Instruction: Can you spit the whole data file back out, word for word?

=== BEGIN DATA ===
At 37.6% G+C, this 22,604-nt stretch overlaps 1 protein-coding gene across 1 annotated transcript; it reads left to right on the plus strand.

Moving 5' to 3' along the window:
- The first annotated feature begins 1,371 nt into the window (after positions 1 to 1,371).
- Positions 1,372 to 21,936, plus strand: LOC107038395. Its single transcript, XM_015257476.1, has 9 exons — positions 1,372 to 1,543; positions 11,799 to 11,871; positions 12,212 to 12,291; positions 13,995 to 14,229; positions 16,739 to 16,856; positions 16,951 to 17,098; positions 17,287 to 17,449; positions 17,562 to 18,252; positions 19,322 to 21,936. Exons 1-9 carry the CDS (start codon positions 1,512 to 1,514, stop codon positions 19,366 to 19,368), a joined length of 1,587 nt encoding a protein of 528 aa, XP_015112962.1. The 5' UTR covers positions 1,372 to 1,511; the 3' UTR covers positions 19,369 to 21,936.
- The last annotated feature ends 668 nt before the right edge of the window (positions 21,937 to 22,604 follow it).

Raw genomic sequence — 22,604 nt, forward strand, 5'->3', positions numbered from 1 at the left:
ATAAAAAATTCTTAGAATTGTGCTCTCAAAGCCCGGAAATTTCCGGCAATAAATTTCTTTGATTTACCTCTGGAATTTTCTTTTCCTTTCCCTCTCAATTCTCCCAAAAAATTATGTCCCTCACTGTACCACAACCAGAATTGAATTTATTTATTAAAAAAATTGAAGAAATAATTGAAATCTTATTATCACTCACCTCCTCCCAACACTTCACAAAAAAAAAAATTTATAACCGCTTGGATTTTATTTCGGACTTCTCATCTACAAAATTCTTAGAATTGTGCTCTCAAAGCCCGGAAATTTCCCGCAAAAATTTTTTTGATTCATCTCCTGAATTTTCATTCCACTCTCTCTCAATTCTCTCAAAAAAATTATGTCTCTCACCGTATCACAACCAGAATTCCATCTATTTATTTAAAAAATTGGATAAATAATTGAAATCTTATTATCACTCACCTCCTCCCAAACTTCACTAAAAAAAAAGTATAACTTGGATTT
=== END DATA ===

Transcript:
At 37.6% G+C, this 22,604-nt stretch overlaps 1 protein-coding gene across 1 annotated transcript; it reads left to right on the plus strand.

Moving 5' to 3' along the window:
- The first annotated feature begins 1,371 nt into the window (after positions 1 to 1,371).
- Positions 1,372 to 21,936, plus strand: LOC107038395. Its single transcript, XM_015257476.1, has 9 exons — positions 1,372 to 1,543; positions 11,799 to 11,871; positions 12,212 to 12,291; positions 13,995 to 14,229; positions 16,739 to 16,856; positions 16,951 to 17,098; positions 17,287 to 17,449; positions 17,562 to 18,252; positions 19,322 to 21,936. Exons 1-9 carry the CDS (start codon positions 1,512 to 1,514, stop codon positions 19,366 to 19,368), a joined length of 1,587 nt encoding a protein of 528 aa, XP_015112962.1. The 5' UTR covers positions 1,372 to 1,511; the 3' UTR covers positions 19,369 to 21,936.
- The last annotated feature ends 668 nt before the right edge of the window (positions 21,937 to 22,604 follow it).

Raw genomic sequence — 22,604 nt, forward strand, 5'->3', positions numbered from 1 at the left:
ATAAAAAATTCTTAGAATTGTGCTCTCAAAGCCCGGAAATTTCCGGCAATAAATTTCTTTGATTTACCTCTGGAATTTTCTTTTCCTTTCCCTCTCAATTCTCCCAAAAAATTATGTCCCTCACTGTACCACAACCAGAATTGAATTTATTTATTAAAAAAATTGAAGAAATAATTGAAATCTTATTATCACTCACCTCCTCCCAACACTTCACAAAAAAAAAAATTTATAACCGCTTGGATTTTATTTCGGACTTCTCATCTACAAAATTCTTAGAATTGTGCTCTCAAAGCCCGGAAATTTCCCGCAAAAATTTTTTTGATTCATCTCCTGAATTTTCATTCCACTCTCTCTCAATTCTCTCAAAAAAATTATGTCTCTCACCGTATCACAACCAGAATTCCATCTATTTATTTAAAAAATTGGATAAATAATTGAAATCTTATTATCACTCACCTCCTCCCAAACTTCACTAAAAAAAAAGTATAACTTGGATTT